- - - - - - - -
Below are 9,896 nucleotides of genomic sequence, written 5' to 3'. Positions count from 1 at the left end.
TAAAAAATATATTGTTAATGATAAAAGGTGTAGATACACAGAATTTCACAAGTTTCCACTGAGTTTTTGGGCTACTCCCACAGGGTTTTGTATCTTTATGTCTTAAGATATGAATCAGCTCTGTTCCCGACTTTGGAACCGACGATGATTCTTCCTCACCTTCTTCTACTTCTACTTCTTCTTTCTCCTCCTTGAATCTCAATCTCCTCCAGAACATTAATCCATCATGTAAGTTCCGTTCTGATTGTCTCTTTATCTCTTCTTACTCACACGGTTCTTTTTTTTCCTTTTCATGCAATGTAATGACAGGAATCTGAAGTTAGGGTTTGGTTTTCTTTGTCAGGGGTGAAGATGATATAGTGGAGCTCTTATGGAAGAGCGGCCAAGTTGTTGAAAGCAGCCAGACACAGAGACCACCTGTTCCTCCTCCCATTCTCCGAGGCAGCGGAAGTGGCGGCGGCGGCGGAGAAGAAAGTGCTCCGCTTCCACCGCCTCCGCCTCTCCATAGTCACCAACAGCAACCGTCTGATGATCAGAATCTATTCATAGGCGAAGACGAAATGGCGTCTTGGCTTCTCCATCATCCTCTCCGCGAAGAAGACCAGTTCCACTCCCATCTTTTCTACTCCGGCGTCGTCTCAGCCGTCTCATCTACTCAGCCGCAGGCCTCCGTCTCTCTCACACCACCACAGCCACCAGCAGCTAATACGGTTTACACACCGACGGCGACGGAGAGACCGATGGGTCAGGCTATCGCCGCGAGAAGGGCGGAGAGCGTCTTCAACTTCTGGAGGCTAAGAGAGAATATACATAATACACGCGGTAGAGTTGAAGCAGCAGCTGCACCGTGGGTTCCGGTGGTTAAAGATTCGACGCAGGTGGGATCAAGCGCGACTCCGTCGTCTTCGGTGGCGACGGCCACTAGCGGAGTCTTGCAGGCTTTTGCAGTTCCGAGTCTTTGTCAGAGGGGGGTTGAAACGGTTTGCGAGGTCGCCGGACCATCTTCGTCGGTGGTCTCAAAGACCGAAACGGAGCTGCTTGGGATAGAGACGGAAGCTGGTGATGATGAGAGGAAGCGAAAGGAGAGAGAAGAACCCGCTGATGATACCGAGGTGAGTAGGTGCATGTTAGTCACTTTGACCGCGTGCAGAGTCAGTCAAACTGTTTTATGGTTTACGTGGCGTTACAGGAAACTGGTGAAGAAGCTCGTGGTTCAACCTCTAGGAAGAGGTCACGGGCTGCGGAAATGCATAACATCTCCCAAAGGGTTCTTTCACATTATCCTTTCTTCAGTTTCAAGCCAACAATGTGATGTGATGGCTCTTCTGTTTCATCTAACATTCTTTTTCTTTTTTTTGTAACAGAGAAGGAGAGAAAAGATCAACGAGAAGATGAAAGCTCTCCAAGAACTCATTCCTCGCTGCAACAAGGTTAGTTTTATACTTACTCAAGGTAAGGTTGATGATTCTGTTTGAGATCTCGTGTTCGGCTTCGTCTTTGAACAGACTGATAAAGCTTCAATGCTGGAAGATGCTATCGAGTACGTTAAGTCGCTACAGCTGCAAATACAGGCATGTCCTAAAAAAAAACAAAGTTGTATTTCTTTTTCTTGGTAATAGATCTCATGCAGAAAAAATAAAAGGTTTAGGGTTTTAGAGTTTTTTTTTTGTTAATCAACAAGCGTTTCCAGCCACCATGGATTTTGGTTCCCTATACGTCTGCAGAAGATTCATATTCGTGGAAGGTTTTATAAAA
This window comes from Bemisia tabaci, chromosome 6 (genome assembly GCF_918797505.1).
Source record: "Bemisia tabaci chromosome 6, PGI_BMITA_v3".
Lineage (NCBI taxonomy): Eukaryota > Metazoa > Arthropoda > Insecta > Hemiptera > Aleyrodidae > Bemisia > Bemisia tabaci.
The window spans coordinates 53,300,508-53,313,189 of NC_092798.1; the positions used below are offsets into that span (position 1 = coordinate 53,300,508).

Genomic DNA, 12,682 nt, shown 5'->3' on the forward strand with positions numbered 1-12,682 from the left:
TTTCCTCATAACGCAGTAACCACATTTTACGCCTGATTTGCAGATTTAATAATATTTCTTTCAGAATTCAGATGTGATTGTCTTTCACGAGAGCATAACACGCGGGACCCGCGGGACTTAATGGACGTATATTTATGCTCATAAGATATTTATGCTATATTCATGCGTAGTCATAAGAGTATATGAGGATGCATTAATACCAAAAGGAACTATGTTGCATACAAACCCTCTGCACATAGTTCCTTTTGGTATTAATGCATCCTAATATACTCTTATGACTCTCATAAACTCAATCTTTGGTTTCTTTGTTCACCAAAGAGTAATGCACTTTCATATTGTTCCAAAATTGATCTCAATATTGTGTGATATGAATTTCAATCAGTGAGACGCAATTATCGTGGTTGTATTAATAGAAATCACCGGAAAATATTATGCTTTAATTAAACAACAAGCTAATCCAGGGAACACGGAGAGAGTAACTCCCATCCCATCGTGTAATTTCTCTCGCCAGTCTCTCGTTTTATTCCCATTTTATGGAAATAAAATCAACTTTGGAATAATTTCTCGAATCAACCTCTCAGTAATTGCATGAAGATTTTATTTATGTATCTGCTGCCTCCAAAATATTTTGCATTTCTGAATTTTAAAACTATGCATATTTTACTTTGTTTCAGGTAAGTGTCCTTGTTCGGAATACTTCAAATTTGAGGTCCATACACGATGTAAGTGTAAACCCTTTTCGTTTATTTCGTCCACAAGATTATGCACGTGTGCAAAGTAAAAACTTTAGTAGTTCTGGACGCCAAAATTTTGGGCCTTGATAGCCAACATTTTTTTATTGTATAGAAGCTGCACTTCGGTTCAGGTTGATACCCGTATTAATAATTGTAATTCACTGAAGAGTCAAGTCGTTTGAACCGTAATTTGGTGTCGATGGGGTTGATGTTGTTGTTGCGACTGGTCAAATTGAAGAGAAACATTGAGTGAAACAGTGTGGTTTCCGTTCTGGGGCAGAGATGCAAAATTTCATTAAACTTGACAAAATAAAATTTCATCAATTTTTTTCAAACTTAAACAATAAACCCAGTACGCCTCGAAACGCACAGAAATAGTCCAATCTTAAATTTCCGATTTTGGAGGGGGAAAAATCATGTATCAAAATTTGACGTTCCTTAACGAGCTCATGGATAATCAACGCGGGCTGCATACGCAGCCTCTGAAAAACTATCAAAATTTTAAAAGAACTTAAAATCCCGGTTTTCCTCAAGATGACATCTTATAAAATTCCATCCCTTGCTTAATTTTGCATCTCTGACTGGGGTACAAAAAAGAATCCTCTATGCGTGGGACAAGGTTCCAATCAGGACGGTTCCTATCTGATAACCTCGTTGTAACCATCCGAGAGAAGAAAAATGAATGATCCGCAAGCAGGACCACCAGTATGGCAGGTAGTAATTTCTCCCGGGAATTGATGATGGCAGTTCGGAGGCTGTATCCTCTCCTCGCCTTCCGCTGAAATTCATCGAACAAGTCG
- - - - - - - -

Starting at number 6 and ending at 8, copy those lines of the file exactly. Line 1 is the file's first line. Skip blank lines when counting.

The window spans coordinates 53,300,508-53,313,189 of NC_092798.1; the positions used below are offsets into that span (position 1 = coordinate 53,300,508).

Genomic DNA, 12,682 nt, shown 5'->3' on the forward strand with positions numbered 1-12,682 from the left:
TTTCCTCATAACGCAGTAACCACATTTTACGCCTGATTTGCAGATTTAATAATATTTCTTTCAGAATTCAGATGTGATTGTCTTTCACGAGAGCATAACACGCGGGACCCGCGGGACTTAATGGACGTATATTTATGCTCATAAGATATTTATGCTATATTCATGCGTAGTCATAAGAGTATATGAGGATGCATTAATACCAAAAGGAACTATGTTGCATACAAACCCTCTGCACATAGTTCCTTTTGGTATTAATGCATCCTAATATACTCTTATGACTCTCATAAACTCAATCTTTGGTTTCTTTGTTCACCAAAGAGTAATGCACTTTCATATTGTTCCAAAATTGATCTCAATATTGTGTGATATGAATTTCAATCAGTGAGACGCAATTATCGTGGTTGTATTAATAGAAATCACCGGAAAATATTATGCTTTAATTAAACAACAAGCTAATCCAGGGAACACGGAGAGAGTAACTCCCATCCCATCGTGTAATTTCTCTCGCCAGTCTCTCGTTTTATTCCCATTTTATGGAAATAAAATCAACTTTGGAATAATTTCTCGAATCAACCTCTCAGTAATTGCATGAAGATTTTATTTATGTATCTGCTGCCTCCAAAATATTTTGCATTTCTGAATTTTAAAACTATGCATATTTTACTTTGTTTCAGGTAAGTGTCCTTGTTCGGAATACTTCAAATTTGAGGTCCATACACGATGTAAGTGTAAACCCTTTTCGTTTATTTCGTCCACAAGATTATGCACGTGTGCAAAGTAAAAACTTTAGTAGTTCTGGACGCCAAAATTTTGGGCCTTGATAGCCAACATTTTTTTATTGTATAGAAGCTGCACTTCGGTTCAGGTTGATACCCGTATTAATAATTGTAATTCACTGAAGAGTCAAGTCGTTTGAACCGTAATTTGGTGTCGATGGGGTTGATGTTGTTGTTGCGACTGGTCAAATTGAAGAGAAACATTGAGTGAAACAGTGTGGTTTCCGTTCTGGGGCAGAGATGCAAAATTTCATTAAACTTGACAAAATAAAATTTCATCAATTTTTTTCAAACTTAAACAATAAACCCAGTACGCCTCGAAACGCACAGAAATAGTCCAATCTTAAATTTCCGATTTTGGAGGGGGAAAAATCATGTATCAAAATTTGACGTTCCTTAACGAGCTCATGGATAATCAACGCGGGCTGCATACGCAGCCTCTGAAAAACTATCAAAATTTTAAAAGAACTTAAAATCCCGGTTTTCCTCAAGATGACATCTTATAAAATTCCATCCCTTGCTTAATTTTGCATCTCTGACTGGGGTACAAAAAAGAATCCTCTATGCGTGGGACAAGGTTCCAATCAGGACGGTTCCTATCTGATAACCTCGTTGTAACCATCCGAGAGAAGAAAAATGAATGATCCGCAAGCAGGACCACCAGTATGGCAGGTAGTAATTTCTCCCGGGAATTGATGATGGCAGTTCGGAGGCTGTATCCTCTCCTCGCCTTCCGCTGAAATTCATCGAACAAGTCG